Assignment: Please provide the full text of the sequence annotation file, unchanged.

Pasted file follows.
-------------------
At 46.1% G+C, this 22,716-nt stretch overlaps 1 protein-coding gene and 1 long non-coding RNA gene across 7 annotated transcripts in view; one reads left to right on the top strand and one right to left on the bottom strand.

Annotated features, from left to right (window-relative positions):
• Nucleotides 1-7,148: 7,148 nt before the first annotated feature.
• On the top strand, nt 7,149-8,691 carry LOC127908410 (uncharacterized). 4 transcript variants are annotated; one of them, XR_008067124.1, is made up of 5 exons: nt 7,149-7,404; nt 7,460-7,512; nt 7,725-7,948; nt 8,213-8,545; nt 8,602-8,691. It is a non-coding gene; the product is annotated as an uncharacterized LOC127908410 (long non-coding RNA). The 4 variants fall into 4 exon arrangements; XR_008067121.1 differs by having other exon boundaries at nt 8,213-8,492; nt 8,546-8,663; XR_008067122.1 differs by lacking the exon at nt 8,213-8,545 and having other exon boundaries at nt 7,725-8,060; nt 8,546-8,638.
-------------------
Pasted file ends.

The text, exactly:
At 46.1% G+C, this 22,716-nt stretch overlaps 1 protein-coding gene and 1 long non-coding RNA gene across 7 annotated transcripts in view; one reads left to right on the top strand and one right to left on the bottom strand.

Annotated features, from left to right (window-relative positions):
• Nucleotides 1-7,148: 7,148 nt before the first annotated feature.
• On the top strand, nt 7,149-8,691 carry LOC127908410 (uncharacterized). 4 transcript variants are annotated; one of them, XR_008067124.1, is made up of 5 exons: nt 7,149-7,404; nt 7,460-7,512; nt 7,725-7,948; nt 8,213-8,545; nt 8,602-8,691. It is a non-coding gene; the product is annotated as an uncharacterized LOC127908410 (long non-coding RNA). The 4 variants fall into 4 exon arrangements; XR_008067121.1 differs by having other exon boundaries at nt 8,213-8,492; nt 8,546-8,663; XR_008067122.1 differs by lacking the exon at nt 8,213-8,545 and having other exon boundaries at nt 7,725-8,060; nt 8,546-8,638.